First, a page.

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R v Wainscott

 

[2020] QCA 11

[2020] QCA 11

COURT OF APPEAL

FRASER JA

MORRISON JA

BODDICE J

CA No 340 of 2018

SC No 56 of 2018

THE QUEEN

v

WAINSCOTT, Anthony Peter Applicant

BRISBANE

THURSDAY, 6 FEBRUARY 2020

JUDGMENT

BODDICE J:  On 8 October 2018, the applicant pleaded guilty to five indictable offences, being: one count of trafficking in dangerous drugs, one count of possessing a dangerous drug in excess of two grams, two counts of possessing a dangerous drug and one count of wilful damage.  The applicant also pleaded guilty to four summary charges, being: two charges of possession of a thing used in connection with the smoking of a dangerous drug, one charge of possession of a thing for use in connection with the smoking of a dangerous drug and one charge of possession of a dangerous drug.

On 20 November 2018, the applicant was sentenced to imprisonment for nine years on the trafficking charge, and concurrent, lesser terms of imprisonment in respect of each of the remaining indictable offences and each of the summary charges.  No parole eligibility date was set, with the result that the applicant was eligible for parole after serving 50 per cent of the period of imprisonment imposed in respect of the trafficking count.  The applicant seeks leave to appeal the sentence imposed with respect to the trafficking count.  The sole ground of appeal relied upon is that the sentence imposed was affected by specific error, namely, that the sentencing judge impermissibly had regard to the irrelevant considerations that the applicant could have had his bail revoked prior to sentence, so as to commence his term in custody at an earlier time.

The trafficking count related to the dangerous drug, methylamphetamine.  The applicant, by his plea of guilty, admitted that he had trafficked in that drug for about eight months, at a wholesale level, for significant profit.  The trafficking operation had a small customer base but was conducted in a fairly sophisticated way.  Great care was taken to avoid detection.  Surveillance evidence established that, during the course of the trafficking period, the applicant was, from time to time, owed tens of thousands of dollars by others, due to his ability to provide wholesale quantities on a “tick” basis.  A financial analysis revealed the applicant must have profited to an extent of over $85,000.  A package, intercepted by police during the course of the trafficking operation, was found to contain 198.6 grams of pure methylamphetamine, being the subject of the count of possession of a dangerous drug in excess of two grams.  The remaining indictable offences and the summary offences related to items found in the course of the execution of search warrants.

The sentencing judge found the applicant’s conduct particularly serious, as it involved operating at a wholesale level over a fairly lengthy period.  The sentencing judge rightly observed that, having regard to the serious aspects of that offending, and a consideration of relevant authority, a sentence of 10 years, even allowing for the applicant’s cooperation by reason of his pleas of guilty, would be appropriate.  Such a sentence would result in an automatic declaration that the applicant had been convicted of a serious violent offence, necessitating that he serve at least 80 per cent of that sentence.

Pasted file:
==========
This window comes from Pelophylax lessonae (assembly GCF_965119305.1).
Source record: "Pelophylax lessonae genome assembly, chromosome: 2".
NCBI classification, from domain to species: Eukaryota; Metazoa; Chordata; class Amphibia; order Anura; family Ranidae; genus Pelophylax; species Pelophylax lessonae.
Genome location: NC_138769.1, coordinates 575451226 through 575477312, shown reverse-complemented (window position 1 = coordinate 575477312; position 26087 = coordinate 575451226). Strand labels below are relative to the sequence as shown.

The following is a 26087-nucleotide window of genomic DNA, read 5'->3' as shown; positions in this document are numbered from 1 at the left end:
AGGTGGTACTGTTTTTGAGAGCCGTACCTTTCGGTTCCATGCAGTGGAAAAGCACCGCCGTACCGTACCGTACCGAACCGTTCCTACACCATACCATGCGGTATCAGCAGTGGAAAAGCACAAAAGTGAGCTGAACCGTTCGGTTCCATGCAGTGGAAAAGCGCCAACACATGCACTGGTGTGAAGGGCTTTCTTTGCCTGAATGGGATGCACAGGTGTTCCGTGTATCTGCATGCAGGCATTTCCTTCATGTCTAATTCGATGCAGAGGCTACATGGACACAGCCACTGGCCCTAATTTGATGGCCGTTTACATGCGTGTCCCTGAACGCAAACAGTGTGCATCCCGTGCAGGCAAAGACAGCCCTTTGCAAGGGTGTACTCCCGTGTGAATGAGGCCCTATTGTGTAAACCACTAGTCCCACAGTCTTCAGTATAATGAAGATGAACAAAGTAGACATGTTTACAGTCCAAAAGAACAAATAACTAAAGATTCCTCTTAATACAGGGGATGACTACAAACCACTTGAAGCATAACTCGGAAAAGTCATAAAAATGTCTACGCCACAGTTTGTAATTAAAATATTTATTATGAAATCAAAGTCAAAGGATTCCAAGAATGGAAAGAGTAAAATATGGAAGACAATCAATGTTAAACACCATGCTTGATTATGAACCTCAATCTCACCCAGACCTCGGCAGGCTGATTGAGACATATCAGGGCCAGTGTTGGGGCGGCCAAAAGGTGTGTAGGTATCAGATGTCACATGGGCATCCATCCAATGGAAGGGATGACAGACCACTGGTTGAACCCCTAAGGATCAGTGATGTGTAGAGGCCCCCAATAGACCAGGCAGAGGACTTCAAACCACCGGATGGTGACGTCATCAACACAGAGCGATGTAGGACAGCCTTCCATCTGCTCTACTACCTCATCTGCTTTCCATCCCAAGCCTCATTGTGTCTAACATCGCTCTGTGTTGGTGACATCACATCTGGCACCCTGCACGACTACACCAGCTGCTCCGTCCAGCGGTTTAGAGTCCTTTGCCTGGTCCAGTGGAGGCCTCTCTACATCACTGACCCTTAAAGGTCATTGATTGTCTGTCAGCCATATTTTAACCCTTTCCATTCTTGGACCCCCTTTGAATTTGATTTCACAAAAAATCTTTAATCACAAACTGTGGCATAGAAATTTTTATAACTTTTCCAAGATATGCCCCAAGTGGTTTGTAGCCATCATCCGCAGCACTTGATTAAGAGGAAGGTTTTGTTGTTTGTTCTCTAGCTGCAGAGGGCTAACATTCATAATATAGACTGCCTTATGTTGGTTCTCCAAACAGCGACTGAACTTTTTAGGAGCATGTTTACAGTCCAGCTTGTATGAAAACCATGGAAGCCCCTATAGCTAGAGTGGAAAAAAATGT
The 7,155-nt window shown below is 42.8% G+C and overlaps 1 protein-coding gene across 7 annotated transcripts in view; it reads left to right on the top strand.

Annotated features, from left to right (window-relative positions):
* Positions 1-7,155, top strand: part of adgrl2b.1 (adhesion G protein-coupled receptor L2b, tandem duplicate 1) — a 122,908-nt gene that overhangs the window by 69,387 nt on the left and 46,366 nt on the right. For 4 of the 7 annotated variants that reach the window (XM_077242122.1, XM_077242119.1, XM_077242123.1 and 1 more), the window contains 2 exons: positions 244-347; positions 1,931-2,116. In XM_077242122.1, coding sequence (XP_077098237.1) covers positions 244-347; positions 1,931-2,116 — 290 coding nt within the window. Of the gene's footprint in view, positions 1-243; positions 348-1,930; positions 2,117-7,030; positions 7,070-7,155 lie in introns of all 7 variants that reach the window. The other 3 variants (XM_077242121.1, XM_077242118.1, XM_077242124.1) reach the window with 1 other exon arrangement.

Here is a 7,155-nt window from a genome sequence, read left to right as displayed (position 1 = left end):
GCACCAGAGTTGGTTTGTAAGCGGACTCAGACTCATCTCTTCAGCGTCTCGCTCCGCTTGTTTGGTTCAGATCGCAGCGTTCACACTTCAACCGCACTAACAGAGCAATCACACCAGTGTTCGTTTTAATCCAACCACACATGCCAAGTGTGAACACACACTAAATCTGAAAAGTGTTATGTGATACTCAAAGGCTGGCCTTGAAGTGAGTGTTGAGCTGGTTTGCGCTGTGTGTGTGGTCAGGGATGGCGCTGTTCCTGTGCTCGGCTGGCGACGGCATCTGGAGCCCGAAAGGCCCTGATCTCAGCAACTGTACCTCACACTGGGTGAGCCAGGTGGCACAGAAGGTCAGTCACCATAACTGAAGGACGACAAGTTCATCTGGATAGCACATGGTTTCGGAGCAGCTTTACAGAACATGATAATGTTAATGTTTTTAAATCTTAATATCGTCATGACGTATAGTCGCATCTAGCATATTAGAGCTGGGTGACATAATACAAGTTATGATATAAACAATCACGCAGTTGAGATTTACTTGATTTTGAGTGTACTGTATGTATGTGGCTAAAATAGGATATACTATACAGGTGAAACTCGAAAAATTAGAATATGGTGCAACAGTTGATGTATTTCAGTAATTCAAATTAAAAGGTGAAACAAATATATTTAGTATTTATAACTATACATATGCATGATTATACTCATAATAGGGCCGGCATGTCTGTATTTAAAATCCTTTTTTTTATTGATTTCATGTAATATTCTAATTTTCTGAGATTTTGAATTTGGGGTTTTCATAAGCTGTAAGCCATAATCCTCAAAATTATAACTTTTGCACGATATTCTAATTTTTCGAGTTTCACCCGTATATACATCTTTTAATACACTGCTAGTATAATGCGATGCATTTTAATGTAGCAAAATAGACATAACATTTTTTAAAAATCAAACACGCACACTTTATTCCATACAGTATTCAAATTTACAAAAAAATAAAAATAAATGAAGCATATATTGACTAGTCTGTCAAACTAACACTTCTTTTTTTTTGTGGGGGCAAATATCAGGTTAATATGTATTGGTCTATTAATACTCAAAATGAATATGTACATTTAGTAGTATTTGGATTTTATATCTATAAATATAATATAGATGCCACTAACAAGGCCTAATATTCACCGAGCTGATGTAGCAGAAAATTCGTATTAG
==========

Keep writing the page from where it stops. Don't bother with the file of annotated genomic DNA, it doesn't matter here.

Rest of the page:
The sentencing judge also observed that, whilst the trafficking operation did not have a great number of customers, it resulted in a great amount of methylamphetamine being introduced into the local community for the applicant’s own profit.  Whilst the applicant had, in a letter to the Court, spoken of his conduct as a highly regrettable decision, his conduct did not involve some momentary error, nor a singular decision.  His conduct involved sustained offending of a cynical, selfish and greedy kind over a prolonged period.  The sentencing judge referred to the well-known damage methylamphetamine does to users within the community, as well as bringing misery to their families.

In determining the appropriate sentence, the sentencing judge observed that the applicant had no material criminal history; however, the applicant had committed an offence of driving a vehicle with an illicit drug present in his blood on 3 July 2018, a factor said to be relevant to the issue of rehabilitation.  The sentencing judge accepted that the applicant had, himself, been a user of methylamphetamine, which had developed into a dependency.  As a consequence, the applicant commenced to sell drugs in order to support that habit.  It was in that context that the applicant’s conduct had developed into a business of trafficking.  The sentencing judge observed, however, that the volume of the trafficking went far beyond what was necessary to support the applicant’s drug habit.